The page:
The New Mutants – Review


New Mutants has been in terrible production delays – this was supposed to come out before X-Men: Dark Phoenix, but it’s been kicked around the release schedules so much that it looked like it was probably never going to come out. The film finished wrapping up but then there was news that there were going to be re-shoots to fix a few issues with the film, but then those reshoots got cancelled before it was then delayed again because they decided to go back and do the reshoots, but, for whatever reason, after the Disney acquisition of 20th Century Fox it was decided that the reshoots would once again be cancelled and the film would go out as is. Needless to say, it’s been a bit of a back and forth for this film.

The film also goes in with a real issue that this was part of a planned trilogy but the sequels have inevitably been cancelled due to the fact that Disney and more specifically Kevin Feige is expressing interest to bring the X-Men stable of characters into the Marvel Cinematic Universe now that Disney owns them. There’s even a rumour that Deadpool 3 is going to actually merge Deadpool into the Marvel Cinematic Universe because of it. So we’re now at a bit of a problem that a film intended to be a new spin-off franchise has come out but already we know it won’t be getting sequels and is a spin-off to a franchise that no longer exists.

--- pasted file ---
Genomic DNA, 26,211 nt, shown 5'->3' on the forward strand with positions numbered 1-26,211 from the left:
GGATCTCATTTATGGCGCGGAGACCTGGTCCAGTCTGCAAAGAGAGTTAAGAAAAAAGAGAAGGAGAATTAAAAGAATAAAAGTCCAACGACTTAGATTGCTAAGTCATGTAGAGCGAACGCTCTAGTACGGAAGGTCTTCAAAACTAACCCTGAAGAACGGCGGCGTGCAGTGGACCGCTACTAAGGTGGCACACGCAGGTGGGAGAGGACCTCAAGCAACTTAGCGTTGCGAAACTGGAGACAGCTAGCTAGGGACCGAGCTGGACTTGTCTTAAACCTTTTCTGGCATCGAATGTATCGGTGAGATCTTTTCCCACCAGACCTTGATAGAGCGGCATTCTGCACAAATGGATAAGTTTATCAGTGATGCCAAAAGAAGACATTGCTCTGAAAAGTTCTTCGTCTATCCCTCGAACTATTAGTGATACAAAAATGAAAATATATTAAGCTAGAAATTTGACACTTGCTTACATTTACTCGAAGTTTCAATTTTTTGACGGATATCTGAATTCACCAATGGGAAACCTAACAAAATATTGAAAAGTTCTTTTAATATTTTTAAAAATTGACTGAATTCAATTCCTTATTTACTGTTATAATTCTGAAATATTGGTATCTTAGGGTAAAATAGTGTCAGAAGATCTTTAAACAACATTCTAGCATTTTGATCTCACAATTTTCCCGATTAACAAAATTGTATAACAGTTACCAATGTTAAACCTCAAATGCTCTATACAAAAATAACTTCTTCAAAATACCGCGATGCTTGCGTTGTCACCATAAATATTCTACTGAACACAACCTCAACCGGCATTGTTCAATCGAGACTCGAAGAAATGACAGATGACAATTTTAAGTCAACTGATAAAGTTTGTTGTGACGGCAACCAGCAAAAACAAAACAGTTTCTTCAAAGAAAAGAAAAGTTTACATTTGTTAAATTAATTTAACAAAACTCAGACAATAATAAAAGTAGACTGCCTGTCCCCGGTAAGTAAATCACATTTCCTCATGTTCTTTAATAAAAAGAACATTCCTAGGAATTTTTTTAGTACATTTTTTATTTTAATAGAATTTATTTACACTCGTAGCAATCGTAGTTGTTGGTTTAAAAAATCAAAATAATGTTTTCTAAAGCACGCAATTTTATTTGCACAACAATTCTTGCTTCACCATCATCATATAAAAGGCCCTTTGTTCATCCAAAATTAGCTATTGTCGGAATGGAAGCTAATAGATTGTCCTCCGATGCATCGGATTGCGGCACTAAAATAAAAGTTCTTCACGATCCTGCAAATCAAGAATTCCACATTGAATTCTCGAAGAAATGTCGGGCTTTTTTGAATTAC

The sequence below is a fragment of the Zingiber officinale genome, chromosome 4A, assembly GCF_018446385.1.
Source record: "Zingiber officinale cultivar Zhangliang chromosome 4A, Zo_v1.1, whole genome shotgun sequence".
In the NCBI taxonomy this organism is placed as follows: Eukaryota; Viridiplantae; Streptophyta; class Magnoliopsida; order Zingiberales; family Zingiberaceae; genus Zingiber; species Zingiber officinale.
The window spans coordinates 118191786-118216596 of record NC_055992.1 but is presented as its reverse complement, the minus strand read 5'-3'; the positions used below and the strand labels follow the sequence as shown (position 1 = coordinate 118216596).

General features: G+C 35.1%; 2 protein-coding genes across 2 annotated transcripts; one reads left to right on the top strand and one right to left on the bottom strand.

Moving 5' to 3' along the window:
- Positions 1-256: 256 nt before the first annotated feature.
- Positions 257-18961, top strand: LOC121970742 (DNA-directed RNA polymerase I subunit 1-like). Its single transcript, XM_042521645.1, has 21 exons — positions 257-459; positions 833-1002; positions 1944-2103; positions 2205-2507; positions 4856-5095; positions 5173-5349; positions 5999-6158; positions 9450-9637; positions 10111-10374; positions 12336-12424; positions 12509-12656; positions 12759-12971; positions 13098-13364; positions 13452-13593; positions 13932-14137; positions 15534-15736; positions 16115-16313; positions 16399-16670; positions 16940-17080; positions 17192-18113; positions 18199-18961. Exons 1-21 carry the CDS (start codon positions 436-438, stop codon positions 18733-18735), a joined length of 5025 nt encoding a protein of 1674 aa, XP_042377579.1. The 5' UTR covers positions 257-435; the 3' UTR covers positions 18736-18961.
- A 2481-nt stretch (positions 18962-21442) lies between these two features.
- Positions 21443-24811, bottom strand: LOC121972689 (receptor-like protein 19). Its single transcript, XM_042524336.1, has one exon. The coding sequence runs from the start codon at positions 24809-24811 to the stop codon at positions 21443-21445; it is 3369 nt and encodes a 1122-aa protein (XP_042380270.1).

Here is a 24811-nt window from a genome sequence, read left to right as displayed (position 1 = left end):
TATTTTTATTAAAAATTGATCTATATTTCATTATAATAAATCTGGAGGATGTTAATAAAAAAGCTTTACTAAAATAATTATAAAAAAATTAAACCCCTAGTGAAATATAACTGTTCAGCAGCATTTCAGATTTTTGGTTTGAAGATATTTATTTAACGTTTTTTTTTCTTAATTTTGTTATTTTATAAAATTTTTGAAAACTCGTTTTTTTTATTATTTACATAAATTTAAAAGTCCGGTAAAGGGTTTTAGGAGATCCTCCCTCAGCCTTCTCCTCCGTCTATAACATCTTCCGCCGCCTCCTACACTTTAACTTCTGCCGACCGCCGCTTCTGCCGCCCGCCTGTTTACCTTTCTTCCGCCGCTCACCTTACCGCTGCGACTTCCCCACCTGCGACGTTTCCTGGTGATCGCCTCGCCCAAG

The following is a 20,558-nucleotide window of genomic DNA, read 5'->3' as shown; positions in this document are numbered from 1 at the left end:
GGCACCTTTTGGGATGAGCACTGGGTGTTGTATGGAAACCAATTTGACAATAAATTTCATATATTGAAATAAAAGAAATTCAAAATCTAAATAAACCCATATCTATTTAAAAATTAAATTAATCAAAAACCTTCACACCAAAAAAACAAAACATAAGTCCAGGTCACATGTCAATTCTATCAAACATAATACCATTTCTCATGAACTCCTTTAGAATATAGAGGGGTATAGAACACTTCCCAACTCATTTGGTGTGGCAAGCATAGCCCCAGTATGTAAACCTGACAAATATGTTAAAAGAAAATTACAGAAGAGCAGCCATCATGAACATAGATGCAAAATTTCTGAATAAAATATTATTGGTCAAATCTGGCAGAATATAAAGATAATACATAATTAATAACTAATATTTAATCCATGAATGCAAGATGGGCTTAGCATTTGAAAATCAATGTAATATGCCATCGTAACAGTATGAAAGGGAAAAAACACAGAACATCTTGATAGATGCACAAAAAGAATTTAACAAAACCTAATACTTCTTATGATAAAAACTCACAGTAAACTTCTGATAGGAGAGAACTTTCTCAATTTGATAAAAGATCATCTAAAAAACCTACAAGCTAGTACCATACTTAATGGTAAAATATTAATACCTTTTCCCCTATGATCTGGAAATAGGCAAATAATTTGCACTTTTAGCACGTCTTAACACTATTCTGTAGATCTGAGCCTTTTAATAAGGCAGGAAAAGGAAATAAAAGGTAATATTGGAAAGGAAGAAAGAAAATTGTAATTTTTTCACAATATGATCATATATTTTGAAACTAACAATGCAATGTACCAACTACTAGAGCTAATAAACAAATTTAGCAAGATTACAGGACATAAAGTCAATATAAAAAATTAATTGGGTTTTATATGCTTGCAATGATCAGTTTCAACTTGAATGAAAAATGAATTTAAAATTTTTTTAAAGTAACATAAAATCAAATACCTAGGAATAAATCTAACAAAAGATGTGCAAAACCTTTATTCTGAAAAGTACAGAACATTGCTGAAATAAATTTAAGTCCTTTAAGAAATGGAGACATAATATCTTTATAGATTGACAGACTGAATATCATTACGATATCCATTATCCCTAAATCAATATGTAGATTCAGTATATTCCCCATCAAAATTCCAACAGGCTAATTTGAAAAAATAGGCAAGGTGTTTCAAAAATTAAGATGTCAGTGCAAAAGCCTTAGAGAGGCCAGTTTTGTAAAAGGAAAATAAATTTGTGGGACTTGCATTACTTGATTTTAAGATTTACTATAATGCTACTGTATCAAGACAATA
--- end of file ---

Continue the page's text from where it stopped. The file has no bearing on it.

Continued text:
So, now that the question ‘How did we get here?’ has been answered, what is it like now that we’re here? Well, that’s another matter. The New Mutants is basically a film about Danielle Moonstar, played by Blu Hunt, who’s been taken to a hospital facility for mutants which is run by Dr. Reyes, played by Alice Braga, and is housed with fellow other younger mutants, Illyana Rasputin played by Anya Taylor-Joy, Rahne Sinclair played by Maisie Williams, Sam Guthrie played by Charlie Heaton, and Roberto da Costa played by Henry Zaga. And of course, the film suggests there might be a more sinister nature to the hospital they’re currently being held in. No kidding.